Further, the Supreme Court found that it was “abundantly clear” that Mr Skelton was not engaged in “furthering his employer’s business” when he committed the wrongdoing. Instead, Mr Skelton was “pursuing a personal vendetta, seeking vengeance for the disciplinary proceedings some months earlier” [47].

The Supreme Court concluded that Mr Skelton’s wrongful conduct was not so closely connected with the acts which he was authorised to do, such that, for the purposes of Morrison’s liability to third parties, it can be fairly and properly be regarded as done by him while acting in the ordinary course of his employment [47].  

4. The Data Protection Act does not exclude the imposition of vicarious liability

The Supreme Court determined that it was desirable, albeit not strictly necessary, to consider the relationship between the DPA and the common law remedy for vicarious liability [48]. 

The Court rejected Morrison's submission that the DPA impliedly excluded the vicarious liability of an employer who had acted with reasonable care in accordance with the then seventh data protection principle (i.e. security). According to the Court, the statutory scheme in the DPA was not inconsistent with the imposition of strict liability on the employer of a controller – which Mr Skelton was in his own right – whether for that person's breach of the DPA or for his breach of duties arising at common law or in equity [54]. 

The Court found no inconsistency between the fault-based liability of the primary tortfeasor (Mr Skelton) under the DPA and the strict vicarious liability of his employer (Morrisons) under common law. However, in this case, as explained above, the Supreme Court concluded that Morrisons was not vicariously liable for the acts of Mr Skelton. The point may be significant for other cases, but not for Morrisons.

5. Initial comments

This has been an expensive and damaging exercise for Morrisons. The initial costs of investigating and rectifying the breach, are likely to have been dwarfed by the PR, legal and other costs associated with the follow-on litigation, irrespective of any damage to its brand and employee relations. Incidentally, whilst the initial claimant pool had swelled to 9,263, almost twice its original size, this is still someway short of the total number of affected individuals.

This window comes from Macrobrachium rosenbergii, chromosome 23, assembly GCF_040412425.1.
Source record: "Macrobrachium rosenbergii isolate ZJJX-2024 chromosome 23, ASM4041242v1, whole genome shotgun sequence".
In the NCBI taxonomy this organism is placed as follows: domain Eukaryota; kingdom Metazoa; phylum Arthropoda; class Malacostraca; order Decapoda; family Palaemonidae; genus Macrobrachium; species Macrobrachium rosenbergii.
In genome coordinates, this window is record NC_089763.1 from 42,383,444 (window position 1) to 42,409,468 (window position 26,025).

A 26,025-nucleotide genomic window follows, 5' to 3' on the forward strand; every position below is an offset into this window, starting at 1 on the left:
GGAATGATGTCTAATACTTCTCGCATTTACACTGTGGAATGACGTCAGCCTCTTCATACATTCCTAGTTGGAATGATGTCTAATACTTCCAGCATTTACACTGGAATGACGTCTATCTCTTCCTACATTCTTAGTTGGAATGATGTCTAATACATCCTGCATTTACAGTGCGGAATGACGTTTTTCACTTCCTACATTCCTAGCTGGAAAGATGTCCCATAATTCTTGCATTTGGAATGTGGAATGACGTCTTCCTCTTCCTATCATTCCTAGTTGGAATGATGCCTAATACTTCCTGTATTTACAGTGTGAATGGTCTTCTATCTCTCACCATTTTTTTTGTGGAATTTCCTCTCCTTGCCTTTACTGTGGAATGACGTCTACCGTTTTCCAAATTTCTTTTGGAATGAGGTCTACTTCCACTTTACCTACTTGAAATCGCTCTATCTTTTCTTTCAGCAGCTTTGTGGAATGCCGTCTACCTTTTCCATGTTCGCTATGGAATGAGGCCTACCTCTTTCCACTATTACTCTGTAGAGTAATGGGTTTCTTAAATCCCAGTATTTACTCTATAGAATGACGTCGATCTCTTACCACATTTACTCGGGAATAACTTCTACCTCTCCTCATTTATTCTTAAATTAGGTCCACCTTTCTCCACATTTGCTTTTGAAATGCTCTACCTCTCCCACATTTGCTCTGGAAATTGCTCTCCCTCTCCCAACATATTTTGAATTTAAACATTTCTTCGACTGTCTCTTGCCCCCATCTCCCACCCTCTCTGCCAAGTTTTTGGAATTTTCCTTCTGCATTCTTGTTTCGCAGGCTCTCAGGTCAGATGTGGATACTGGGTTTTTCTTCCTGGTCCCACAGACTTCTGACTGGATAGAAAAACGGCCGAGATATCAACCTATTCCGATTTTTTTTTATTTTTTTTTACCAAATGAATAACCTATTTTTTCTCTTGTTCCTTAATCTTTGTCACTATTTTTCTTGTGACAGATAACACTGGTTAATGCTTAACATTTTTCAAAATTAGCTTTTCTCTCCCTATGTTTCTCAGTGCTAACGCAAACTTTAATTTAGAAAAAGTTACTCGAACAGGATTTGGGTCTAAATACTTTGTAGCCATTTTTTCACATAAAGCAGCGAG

The final ruling in this long-running saga is likely to be of significant relief to employers. The decisions of the lower courts had left employers in the uncomfortable position where they may be held vicariously liable for the acts of rogue employees, even where said employee had been convicted of criminal offences with significant jail sentences attached and had deliberately set out (according the deciding courts) to harm the employer. 

This decision may be unpopular with some but does somewhat restores the balance for employers grappling with compliance obligations and the need to observe individual rights and freedoms in the data protection and employment context.

About the Authors

stephanie creed Module

Stephanie Creed
I am an associate in the International HR Services group based in London, providing strategic and practical solutions for a wide range of contentious and non-contentious employment matters.

Direct: +44 (0)20 7415 6000

[email protected]
oran kiazim module

Oran Kiazim
Senior Data Protection Advisor
I am a senior data protection advisor in our Privacy & Data Protection practice providing strategic and practical support to our multinational clients.

Direct: +44 (0)20 7415 6000

[email protected]
ruth boardman module

Ruth Boardman
I am based in London and co-head Bird & Bird's International Privacy and Data Protection Group. I enjoy providing practical advice and solutions to complex legal issues.

Direct: +44 (0)20 7415 6000

[email protected]
ian hunter module

Ian Hunter
Here at Bird & Bird, where I have worked since 1996, I co-head the International Employment Group and lead the employment team in London.

Direct: +44 (0)20 7415 6000

[email protected]